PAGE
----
During my eight years at OTJAG, Hays continued to write, opine, serve as an adjunct professor at George Washington University and American University Schools of Law, and represent the United States in numerous international negotiations. The month rarely passed when he was not traveling abroad, testifying, or lecturing. His work continued to be cited in essentially every law review article dealing with a LOAC topic. When a LOAC issue arose within either the Chairman’s Legal Office or that of the Department of Defense (DoD) General Counsel, the question inevitably asked was, “What does Hays say?” Solely responsible for the legal review of proposed Army weapon systems, he consistently dedicated considerable time and effort to this task, and the resulting memorandums on scores of such weapons were unfailingly comprehensive, but always readable. Perhaps his most favored client was the Special Operations community, which he advised from 1979 until his retirement; theirs was a mutual respect. The U.S. Special Operations Command recognized Hays with exceptional honors in 2001 and 2006. And, as always, during these years, Hays continued to work tirelessly on drafting and coordinating, within the DoD, the production of a much-needed replacement for the Army’s 1956 Field Manual 27–10 dealing with the Law of Land Warfare—a DoD Law of War Manual for which he had become the singular driving force.7 We debated, and sometimes disagreed; but we always arrived at a way ahead on matters for which Hays, and the office as a whole, were responsible.
After twenty-four years of extraordinary service, Hays departed Army OTJAG in August 2003 to join the International Affairs Division of the DoD Office of General Counsel. As Chair of the Department’s Law of War Working Group, his primary goal was the completion and publication of the DoD Law of War Manual. By now, it had been an ongoing project for almost three decades. Despite his best efforts, however, it was not to be. With a final draft of the Manual finally in hand, politics intervened. Following the 11 September 2001 terrorist attacks, the U.S. Government issued a number of highly questionable interpretations of LOAC’s application to various aspects of its “Global War on Terrorism.” By 2003, there was a push by certain non-DoD agencies to revise the draft Manual to reflect these newly-conceived views. Consequently, upon Hays’s retirement in 2010, the mandated substantive re-write of significant portions of the Manual was still a work in progress. Its publication would not occur for another five years. And, while the Manual makes no mention of the indispensable role that Hays had long played in its development, those who were involved in this initiative over the years are fully aware that, if not for his decades of herculean effort, the Manual would never have seen the light of day. It is only fitting that his name appears in its footnotes more than that of any other individual.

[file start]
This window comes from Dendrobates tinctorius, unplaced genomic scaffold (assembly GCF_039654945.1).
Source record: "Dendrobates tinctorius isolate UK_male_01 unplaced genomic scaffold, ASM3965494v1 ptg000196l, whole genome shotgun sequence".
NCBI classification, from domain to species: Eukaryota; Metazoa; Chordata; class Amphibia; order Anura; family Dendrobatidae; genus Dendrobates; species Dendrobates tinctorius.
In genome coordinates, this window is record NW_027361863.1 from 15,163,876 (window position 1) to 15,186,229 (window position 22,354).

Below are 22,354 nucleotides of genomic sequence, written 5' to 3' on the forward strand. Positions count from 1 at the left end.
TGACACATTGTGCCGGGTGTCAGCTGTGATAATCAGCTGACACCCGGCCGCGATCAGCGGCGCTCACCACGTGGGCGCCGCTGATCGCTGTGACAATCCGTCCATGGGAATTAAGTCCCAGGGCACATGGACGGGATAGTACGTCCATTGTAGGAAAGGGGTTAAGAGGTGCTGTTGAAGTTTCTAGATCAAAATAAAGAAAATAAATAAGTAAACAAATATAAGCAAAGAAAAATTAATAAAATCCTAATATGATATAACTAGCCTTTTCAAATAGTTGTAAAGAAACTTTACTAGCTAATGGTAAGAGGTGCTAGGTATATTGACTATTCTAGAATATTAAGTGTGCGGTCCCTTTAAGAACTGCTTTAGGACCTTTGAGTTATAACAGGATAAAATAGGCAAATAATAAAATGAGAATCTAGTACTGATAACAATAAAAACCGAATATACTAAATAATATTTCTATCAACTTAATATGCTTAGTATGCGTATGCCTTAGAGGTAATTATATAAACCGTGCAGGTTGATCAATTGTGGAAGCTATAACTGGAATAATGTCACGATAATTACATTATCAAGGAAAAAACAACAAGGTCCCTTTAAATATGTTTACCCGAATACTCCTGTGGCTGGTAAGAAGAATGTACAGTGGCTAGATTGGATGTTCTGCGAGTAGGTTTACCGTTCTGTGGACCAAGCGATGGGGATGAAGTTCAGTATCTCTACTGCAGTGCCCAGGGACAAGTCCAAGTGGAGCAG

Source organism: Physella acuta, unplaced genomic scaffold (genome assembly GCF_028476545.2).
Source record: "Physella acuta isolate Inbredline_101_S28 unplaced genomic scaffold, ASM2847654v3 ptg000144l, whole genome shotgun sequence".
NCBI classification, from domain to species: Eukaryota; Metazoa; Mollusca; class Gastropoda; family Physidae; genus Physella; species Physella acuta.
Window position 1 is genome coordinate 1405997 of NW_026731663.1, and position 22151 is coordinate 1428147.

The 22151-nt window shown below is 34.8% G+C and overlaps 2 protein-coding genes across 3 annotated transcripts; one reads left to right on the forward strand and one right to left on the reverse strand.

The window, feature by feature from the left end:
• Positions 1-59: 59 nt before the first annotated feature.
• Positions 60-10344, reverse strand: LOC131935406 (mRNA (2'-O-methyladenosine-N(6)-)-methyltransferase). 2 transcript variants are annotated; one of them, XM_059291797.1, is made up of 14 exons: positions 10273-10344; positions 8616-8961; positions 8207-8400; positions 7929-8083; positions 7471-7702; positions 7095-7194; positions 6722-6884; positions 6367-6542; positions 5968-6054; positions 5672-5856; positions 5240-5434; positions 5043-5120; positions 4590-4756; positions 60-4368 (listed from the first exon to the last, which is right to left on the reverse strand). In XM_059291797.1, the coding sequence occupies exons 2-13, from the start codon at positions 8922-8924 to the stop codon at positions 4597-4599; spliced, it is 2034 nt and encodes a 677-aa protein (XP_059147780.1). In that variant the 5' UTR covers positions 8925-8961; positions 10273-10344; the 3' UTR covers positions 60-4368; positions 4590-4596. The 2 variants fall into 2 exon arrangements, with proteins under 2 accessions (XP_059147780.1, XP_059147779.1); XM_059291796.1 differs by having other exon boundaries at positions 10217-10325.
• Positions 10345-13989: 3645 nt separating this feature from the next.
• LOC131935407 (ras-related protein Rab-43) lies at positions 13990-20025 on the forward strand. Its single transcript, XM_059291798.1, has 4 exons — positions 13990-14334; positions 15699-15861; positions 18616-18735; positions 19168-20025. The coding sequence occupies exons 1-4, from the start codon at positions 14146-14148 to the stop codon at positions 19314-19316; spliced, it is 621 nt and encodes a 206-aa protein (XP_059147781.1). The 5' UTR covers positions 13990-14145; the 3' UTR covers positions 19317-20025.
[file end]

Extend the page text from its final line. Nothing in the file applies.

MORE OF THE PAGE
Hays was not without his critics. He could be opinionated, stubborn, and, at times, unduly confrontational. He was also the U.S. Government’s most skilled and effective advocate on LOAC matters. Those who disagreed with his views and chose to challenge him in international fora came to understand that they must come exceptionally well-prepared to do so; for, over the years, they witnessed him systematically shred positions taken by their fellow delegates. His approach toward LOAC issues was driven by his unmitigated, oft-stated, desire to shield the U.S. warfighter from unwarranted and potentially life-threatening restraints on the means and methods of waging armed conflict. In the years following his retirement, he focused his efforts on producing a book discussing a subject about which he had developed a practiced and frequently-called-upon expertise—ballistics. He was in the midst of extensive research for this book when he passed away. He assured me, as he had regarding his Advanced Class thesis fifty years earlier, that it would be the “definitive” work on this subject. I have no doubt that it would have been. So, Semper Fi, Hays. We look back on all that you accomplished with the deepest of professional and personal gratitude and respect. You were truly one of a kind. TAL
1. The word “gyrene” is slang for someone who is in the U.S. Marine Corps.
2. Gary Solis, Hays Parks—A Legacy, Lieber Inst. (June 4, 2021), https://lieber.westpoint.edu/hays-parks-legacy/.
3. This course is now known as the Graduate Course at The Judge Advocate General’s Legal Center and School in Charlottesville, Virginia.
4. This followed after a number of assignments post-Vietnam, to include duty at Camp Pendleton, California.
5. See generally Major William H. Parks, Command Responsibility for War Crimes, 62 Mil. L. Rev. 1 (1973).
6. Colonel (Retired) Solf occupied a civilian position within the International Law Division, OTJAG, for many years. He was a principal U.S. delegate to the international negotiations that produced the Protocols Additional to the 1949 Geneva Conventions. The annual Solf–Warren Lecture at The Judge Advocate General’s Legal Center and School honors his many contributions to the Judge Advocate General’s Corps.
7. U.S. Dep’t of Army, Field Manual 27–10, The Law of Land Warfare (1956).